This laugh is uncontrollable, unpredictable, and violent.

He begins to sweat as he approaches this house, not because the sun is now directly overhead, hardening the muddy street, but because he can already hear the laughter, the worst of all. A high-pitched noise, rapid and breathy at times, deep and bellowing at others—this laugh is uncontrollable, unpredictable, and violent. He enters the house. The couple is standing in the other doorway into the room. They are tall and thin, their faces gray. They have not slept, he can tell, but their eyes are not glazed—their eyes are focused on the bassinet in the living room. The couple’s eyes are wide and alert, and the doctor wonders what expression ears would give if they could change their look.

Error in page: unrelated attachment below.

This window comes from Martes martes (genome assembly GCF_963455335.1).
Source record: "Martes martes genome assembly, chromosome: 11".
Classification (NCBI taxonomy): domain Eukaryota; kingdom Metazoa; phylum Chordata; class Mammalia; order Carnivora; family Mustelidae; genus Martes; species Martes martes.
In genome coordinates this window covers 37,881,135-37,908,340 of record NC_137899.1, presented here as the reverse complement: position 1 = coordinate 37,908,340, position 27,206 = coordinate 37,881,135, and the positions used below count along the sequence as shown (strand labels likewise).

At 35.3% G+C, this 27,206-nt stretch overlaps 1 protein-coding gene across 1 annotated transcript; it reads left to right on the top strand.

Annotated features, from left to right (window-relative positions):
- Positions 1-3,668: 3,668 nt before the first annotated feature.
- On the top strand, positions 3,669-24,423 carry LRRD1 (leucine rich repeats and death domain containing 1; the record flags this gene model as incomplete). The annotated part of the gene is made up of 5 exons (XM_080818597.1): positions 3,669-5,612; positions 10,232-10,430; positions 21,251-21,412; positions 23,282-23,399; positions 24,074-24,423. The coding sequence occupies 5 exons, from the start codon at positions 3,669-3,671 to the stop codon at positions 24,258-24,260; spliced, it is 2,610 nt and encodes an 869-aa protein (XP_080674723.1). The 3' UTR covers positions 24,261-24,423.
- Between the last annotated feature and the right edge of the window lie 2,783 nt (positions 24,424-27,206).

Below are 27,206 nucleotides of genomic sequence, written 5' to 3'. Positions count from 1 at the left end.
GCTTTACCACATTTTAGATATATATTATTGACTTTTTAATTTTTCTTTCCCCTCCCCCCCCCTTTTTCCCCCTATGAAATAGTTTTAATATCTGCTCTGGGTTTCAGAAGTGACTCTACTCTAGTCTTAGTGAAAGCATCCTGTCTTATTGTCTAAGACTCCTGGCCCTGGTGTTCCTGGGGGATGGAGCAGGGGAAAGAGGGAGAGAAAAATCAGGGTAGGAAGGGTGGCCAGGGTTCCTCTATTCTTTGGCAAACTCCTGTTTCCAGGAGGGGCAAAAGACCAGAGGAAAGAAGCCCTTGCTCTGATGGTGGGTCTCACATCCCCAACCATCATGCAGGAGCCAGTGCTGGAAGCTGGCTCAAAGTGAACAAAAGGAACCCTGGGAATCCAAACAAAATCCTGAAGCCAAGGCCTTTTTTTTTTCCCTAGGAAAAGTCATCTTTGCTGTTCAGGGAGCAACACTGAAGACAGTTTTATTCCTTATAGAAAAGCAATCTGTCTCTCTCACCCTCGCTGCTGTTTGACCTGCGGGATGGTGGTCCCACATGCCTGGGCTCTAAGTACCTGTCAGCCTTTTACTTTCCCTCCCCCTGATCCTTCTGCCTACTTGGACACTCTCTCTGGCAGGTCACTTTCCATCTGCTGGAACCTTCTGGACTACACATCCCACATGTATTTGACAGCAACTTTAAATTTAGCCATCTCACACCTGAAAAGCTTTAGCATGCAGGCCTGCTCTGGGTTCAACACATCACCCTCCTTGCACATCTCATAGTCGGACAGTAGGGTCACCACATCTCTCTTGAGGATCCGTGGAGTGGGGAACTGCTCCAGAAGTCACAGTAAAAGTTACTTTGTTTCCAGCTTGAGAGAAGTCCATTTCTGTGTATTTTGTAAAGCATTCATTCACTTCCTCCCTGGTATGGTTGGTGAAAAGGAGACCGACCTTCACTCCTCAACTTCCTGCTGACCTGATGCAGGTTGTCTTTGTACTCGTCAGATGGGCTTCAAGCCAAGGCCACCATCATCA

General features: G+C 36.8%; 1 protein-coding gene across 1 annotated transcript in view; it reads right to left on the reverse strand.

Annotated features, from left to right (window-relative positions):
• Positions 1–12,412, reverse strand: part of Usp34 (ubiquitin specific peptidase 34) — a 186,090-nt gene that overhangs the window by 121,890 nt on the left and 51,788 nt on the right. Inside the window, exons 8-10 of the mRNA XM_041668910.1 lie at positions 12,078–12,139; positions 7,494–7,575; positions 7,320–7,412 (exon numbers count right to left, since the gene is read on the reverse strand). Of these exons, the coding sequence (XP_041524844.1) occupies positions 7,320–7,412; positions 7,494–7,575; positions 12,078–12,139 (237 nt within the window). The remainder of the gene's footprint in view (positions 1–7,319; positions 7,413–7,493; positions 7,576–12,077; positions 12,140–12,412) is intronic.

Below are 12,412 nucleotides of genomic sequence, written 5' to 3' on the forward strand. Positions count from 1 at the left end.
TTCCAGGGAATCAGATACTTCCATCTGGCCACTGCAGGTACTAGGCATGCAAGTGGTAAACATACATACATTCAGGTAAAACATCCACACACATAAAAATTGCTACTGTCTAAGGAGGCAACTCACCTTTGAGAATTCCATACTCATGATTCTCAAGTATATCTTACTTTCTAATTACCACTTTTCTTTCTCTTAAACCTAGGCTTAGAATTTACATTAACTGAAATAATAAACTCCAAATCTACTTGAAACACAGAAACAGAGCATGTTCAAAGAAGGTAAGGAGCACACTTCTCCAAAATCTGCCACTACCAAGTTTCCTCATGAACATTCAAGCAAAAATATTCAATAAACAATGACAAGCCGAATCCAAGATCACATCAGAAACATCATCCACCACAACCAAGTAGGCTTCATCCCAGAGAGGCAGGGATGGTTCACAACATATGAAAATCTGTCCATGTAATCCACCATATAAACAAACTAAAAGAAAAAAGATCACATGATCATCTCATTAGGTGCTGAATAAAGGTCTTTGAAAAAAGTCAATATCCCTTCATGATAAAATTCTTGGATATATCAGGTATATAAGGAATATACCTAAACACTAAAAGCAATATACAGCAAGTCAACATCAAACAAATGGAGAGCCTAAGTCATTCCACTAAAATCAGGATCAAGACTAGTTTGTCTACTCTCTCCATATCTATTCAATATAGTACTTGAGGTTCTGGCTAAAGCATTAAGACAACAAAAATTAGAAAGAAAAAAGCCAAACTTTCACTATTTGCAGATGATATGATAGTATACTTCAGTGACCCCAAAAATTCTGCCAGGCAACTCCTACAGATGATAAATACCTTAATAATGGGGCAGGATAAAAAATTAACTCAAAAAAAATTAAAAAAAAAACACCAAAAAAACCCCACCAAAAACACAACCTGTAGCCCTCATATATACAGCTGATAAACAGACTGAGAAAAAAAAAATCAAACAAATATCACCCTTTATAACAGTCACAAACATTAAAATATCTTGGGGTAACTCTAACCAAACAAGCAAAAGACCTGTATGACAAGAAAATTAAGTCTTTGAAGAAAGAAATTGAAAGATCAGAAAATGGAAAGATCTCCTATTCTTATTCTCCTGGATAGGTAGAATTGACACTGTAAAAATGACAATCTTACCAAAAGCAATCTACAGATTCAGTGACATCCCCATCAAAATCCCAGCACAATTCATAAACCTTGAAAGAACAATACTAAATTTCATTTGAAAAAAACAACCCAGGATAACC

He approaches the baby. It rocks back and forth, its tiny body jiggling as if beset by hiccups. He stands for a second observing. The baby’s head is turned to the side, it is taking sharp breaths. Then the laughter that had subsided upon the doctor’s entrance picks up again, the baby squeaks and titters. The laugh rapidly becomes a giggle, then makes its way up the scale to a pitch so high the doctor steps away. He pretends to search in his bag. In the doorway the parents cover their ears. The baby’s toothless mouth opens wide as the laugh changes: Now it is the laugh of an adult, full and resonant. It fills the room and comes impossibly from that soft, almost formless face, from that wide-open mouth that splits the face in two.